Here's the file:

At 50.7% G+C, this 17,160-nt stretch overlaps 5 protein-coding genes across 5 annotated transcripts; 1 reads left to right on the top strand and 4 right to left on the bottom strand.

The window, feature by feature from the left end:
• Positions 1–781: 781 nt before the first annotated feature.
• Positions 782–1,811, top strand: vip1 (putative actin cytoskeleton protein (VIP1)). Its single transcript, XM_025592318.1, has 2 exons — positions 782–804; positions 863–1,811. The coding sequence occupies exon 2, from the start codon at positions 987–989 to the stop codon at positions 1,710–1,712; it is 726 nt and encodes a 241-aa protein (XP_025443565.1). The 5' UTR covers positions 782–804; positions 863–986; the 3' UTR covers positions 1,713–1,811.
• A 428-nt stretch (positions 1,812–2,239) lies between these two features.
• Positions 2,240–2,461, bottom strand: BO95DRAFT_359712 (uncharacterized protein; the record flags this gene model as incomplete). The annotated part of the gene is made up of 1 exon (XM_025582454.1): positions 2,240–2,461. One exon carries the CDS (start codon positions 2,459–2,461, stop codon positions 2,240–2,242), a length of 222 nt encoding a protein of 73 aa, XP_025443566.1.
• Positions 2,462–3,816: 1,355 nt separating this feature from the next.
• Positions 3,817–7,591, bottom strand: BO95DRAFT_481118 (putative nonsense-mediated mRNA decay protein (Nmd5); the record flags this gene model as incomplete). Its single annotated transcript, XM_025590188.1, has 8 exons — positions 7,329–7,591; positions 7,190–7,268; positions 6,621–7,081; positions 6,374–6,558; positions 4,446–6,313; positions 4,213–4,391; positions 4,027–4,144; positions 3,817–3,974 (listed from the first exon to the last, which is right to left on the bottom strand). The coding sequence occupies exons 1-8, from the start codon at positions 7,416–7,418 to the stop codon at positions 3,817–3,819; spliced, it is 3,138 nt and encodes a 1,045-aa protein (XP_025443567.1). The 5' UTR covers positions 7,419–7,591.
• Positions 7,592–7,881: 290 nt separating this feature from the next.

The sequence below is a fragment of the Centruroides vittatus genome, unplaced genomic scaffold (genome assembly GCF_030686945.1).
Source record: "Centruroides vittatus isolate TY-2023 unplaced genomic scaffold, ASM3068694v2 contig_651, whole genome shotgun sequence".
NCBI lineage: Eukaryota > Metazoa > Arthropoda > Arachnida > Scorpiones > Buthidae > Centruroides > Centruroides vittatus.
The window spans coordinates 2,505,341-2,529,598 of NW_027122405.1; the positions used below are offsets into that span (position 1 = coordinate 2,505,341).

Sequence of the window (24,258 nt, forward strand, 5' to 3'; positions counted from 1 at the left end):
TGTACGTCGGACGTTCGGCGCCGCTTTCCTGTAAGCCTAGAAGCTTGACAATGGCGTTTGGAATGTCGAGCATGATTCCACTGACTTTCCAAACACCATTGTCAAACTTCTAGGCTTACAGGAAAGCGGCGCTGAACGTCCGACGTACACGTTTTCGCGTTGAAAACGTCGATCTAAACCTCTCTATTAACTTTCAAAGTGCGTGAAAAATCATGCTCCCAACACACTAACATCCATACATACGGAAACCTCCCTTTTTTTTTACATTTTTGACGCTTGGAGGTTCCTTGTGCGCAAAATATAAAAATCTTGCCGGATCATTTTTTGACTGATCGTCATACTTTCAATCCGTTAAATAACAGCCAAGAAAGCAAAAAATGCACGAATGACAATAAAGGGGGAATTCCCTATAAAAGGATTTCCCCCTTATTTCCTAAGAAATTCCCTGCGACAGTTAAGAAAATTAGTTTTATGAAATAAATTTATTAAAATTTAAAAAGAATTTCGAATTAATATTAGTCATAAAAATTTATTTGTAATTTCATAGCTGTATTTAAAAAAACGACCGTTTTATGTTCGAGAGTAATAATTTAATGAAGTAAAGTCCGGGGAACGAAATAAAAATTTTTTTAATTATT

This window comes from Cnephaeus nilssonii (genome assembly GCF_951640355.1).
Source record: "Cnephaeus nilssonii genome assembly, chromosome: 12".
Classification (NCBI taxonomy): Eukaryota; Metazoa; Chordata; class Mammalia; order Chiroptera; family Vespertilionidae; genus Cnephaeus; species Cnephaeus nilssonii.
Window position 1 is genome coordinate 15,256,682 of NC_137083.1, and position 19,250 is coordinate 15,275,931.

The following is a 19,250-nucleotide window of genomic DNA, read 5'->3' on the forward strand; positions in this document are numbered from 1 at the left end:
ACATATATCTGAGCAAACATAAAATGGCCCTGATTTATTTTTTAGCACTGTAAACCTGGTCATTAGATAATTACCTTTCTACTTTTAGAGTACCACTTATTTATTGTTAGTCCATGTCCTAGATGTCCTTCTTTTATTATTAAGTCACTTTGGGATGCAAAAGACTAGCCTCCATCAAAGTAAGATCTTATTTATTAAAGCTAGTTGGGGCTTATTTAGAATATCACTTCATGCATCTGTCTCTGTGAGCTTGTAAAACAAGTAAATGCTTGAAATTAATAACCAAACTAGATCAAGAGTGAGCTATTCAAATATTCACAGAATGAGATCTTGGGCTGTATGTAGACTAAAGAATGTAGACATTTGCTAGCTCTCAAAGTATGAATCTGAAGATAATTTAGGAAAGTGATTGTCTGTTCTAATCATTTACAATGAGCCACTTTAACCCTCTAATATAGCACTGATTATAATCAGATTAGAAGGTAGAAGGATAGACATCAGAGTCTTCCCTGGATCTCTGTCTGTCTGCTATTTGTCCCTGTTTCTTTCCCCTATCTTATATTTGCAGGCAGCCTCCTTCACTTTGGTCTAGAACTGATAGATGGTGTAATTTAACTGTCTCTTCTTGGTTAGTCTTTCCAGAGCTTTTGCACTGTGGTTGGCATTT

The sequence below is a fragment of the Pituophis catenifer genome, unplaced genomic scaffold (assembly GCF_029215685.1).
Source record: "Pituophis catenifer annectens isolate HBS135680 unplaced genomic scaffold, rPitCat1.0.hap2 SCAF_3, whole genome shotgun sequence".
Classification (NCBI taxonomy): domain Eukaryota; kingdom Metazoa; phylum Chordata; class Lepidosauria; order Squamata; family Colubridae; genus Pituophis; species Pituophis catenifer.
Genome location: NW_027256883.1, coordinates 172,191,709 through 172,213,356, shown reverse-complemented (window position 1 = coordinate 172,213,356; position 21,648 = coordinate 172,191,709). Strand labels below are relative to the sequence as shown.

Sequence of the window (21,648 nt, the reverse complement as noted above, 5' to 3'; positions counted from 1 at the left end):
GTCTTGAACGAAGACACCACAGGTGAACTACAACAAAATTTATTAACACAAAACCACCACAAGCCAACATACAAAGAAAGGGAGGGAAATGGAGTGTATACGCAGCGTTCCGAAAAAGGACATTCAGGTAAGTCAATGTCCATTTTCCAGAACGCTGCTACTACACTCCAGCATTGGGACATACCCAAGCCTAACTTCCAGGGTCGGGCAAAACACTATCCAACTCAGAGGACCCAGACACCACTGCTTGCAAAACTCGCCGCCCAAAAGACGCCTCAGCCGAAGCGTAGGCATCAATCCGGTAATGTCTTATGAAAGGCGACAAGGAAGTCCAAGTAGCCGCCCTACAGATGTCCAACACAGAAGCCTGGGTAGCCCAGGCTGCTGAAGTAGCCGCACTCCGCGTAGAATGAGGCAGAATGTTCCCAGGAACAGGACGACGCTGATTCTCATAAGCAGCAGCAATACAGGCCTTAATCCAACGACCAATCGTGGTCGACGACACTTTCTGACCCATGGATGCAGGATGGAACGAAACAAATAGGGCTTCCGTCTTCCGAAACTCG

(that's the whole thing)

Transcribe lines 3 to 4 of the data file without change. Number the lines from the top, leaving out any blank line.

• Positions 1–781: 781 nt before the first annotated feature.
• Positions 782–1,811, top strand: vip1 (putative actin cytoskeleton protein (VIP1)). Its single transcript, XM_025592318.1, has 2 exons — positions 782–804; positions 863–1,811. The coding sequence occupies exon 2, from the start codon at positions 987–989 to the stop codon at positions 1,710–1,712; it is 726 nt and encodes a 241-aa protein (XP_025443565.1). The 5' UTR covers positions 782–804; positions 863–986; the 3' UTR covers positions 1,713–1,811.